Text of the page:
• SELinux-sources: Released by the US' National Security Agency (NSA), this kernel contains maximum security enhancements. If you are looking for a kernel with some extreme secutiry levels, this is the right choice.
  • Development-sources: This is the "vanilla" beta kernel put out by the main kernel developers. Currently this kernel is the 2.5 series of kernels. It has performance and functionality enhancements like Gentoo-sources, but is still in "beta" status. This kernel is good for those adventerous types that don't mind taking some risks.

Four kernel source packages are available for Apple Macintosh and other PowerPCs:
  • PPC-sources: The official Gentoo kernel sources for Macintosh and other PowerPCs. Mark Guertin (aka Gerk) is the maintainer.
  • PPC-sources-benh: Benjamin Herrenschmidt's slightly more experimental kernel for PowerPCs/Macs, contains patches mainly for additional hardware support.
  • PPC-sources-crypto: Crypto kernel for PPC.
  • PPC-sources-dev: The equivalent of the Development-sources for PowerPC architecture.

Last but not least, the kernels for non-x86 CPUs other than PowerPCs:
  • MIPS-sources: MIPS ports of Linux support hardware ranging from old DECstations to Sony's Playstation2. Most commonly, this is the type of kernel you want to use if you own a Silicon Graphics Indy or a Cobalt Qube or Raq.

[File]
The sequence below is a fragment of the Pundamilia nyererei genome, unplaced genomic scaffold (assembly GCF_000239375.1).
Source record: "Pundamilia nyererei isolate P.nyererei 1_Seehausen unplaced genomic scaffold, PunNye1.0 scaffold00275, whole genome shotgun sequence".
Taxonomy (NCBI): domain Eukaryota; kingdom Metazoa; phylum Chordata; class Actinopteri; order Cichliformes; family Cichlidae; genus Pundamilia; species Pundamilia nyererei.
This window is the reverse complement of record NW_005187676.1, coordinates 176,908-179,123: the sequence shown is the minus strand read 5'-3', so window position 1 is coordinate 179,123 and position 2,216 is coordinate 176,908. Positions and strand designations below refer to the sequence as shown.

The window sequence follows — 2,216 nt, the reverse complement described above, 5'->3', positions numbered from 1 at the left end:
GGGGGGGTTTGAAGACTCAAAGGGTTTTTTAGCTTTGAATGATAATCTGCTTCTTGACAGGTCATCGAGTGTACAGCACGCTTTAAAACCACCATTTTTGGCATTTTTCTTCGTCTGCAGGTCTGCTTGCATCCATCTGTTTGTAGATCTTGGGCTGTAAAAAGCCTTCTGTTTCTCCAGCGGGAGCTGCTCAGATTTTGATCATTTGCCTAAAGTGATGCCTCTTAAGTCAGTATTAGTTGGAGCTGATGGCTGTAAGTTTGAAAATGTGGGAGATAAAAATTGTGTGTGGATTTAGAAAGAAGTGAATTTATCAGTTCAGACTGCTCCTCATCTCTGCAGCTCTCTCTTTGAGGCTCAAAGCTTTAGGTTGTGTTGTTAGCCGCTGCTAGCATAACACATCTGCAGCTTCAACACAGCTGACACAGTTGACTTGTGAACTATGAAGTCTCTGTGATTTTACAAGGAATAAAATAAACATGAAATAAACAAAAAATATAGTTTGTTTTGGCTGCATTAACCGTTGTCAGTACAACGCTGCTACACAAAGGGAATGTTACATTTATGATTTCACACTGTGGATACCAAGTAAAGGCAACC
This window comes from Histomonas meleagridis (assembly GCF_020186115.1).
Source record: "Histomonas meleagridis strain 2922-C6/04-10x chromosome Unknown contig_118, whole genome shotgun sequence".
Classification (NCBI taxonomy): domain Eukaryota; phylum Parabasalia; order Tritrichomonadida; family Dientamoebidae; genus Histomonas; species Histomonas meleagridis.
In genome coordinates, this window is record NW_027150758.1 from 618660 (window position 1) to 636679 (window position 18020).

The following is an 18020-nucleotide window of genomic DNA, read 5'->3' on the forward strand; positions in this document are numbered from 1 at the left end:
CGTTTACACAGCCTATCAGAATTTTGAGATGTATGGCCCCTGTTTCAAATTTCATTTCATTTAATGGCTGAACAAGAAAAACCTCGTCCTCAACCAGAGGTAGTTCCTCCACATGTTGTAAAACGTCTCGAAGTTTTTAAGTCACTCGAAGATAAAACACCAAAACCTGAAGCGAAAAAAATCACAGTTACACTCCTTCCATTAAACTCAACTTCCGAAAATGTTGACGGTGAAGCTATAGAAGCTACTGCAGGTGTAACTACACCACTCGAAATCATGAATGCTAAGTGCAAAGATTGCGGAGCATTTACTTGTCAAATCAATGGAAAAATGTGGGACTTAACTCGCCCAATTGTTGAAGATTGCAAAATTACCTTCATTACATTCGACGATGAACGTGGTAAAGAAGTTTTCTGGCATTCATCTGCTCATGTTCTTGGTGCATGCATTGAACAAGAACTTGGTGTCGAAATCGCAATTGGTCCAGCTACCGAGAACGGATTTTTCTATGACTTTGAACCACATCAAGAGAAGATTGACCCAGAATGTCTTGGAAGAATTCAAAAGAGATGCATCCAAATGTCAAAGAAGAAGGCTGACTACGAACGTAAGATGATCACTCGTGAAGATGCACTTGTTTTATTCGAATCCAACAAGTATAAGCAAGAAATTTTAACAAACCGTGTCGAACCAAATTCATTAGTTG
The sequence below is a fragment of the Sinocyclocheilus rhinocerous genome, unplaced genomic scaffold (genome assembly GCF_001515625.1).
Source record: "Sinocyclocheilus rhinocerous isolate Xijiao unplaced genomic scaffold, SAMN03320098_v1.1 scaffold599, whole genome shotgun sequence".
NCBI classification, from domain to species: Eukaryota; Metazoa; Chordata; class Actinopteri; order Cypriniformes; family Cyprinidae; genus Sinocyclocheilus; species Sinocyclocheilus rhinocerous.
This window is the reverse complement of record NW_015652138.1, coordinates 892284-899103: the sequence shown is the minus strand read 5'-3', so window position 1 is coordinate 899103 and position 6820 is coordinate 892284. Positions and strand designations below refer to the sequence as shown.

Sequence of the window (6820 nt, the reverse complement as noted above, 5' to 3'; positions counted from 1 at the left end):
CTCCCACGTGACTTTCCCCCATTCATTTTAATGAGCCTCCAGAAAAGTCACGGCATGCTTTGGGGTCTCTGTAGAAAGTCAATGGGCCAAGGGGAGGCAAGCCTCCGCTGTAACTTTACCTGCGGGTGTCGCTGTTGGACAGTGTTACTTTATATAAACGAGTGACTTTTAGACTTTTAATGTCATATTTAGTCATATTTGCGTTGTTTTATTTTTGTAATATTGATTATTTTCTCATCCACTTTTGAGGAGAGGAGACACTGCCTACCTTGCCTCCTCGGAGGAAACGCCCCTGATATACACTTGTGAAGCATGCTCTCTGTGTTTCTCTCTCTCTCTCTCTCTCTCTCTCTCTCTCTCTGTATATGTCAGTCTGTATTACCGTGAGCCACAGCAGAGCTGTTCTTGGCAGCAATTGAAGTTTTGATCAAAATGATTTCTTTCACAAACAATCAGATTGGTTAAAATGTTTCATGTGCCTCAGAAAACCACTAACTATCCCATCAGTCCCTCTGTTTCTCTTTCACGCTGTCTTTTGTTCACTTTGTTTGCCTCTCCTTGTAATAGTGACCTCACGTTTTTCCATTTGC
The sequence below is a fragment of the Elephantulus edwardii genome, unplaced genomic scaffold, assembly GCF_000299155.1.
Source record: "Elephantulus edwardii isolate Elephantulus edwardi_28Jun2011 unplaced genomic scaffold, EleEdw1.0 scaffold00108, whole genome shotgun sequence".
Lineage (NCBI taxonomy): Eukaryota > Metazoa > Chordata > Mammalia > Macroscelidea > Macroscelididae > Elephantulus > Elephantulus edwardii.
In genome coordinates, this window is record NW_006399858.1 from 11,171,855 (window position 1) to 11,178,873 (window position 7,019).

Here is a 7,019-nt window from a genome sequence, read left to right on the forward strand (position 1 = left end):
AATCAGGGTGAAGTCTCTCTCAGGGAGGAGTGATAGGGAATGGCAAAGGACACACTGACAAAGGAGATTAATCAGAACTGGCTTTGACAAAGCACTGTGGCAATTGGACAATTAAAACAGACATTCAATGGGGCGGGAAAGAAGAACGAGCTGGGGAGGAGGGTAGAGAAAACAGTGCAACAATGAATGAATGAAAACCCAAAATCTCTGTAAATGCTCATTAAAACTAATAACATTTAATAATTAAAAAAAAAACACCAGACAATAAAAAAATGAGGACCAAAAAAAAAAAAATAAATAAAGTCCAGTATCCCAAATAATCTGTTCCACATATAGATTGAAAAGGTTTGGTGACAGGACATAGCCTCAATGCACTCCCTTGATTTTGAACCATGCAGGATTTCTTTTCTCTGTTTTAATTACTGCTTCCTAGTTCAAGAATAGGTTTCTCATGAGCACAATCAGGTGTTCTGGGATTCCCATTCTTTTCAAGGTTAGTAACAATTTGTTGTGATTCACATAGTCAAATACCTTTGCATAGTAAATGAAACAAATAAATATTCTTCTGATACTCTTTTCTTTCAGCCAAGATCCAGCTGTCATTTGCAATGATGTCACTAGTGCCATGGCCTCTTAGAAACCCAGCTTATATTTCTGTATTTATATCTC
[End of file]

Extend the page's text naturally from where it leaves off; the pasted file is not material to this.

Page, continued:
• hppa-sources: HPPA stands for Hewlett Packard Precision Architecture RISC processors, referring to a family of machines with a Linux port of their own under development since 1999, now supported by a number of distributions (check the PA-RISC FAQ).
  • Sparc-sources: This is the kernel you'd be expected to run on Sun's Sparc and UltraSparc systems, based on their own class of CPUs (Scalable Processor ARChitecture, hence the name).
  • Alpha-sources: Linux kernel for Digital's 64-bit Alpha RISC based architectures (old DEC machines, Hewlett-Packard AlphaServer etc.). If the terms "longword" and "quadword" mean anything to you, this is your kernel...
  • ARM-sources: A Gentoo variety of kernel patches for Linux on ARM/StrongARM/Xscale based computers and PDAs (anything from Corel Netwinders to Sharp Zaurus, theoretically).
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PostPosted: Tue Feb 25, 2003 7:07 am    Post subject: Reply with quote

This document now has a debate club of its own. Suggestions for new information and corrections for outdated items are to be posted in [FAQF] KC6: Which sources?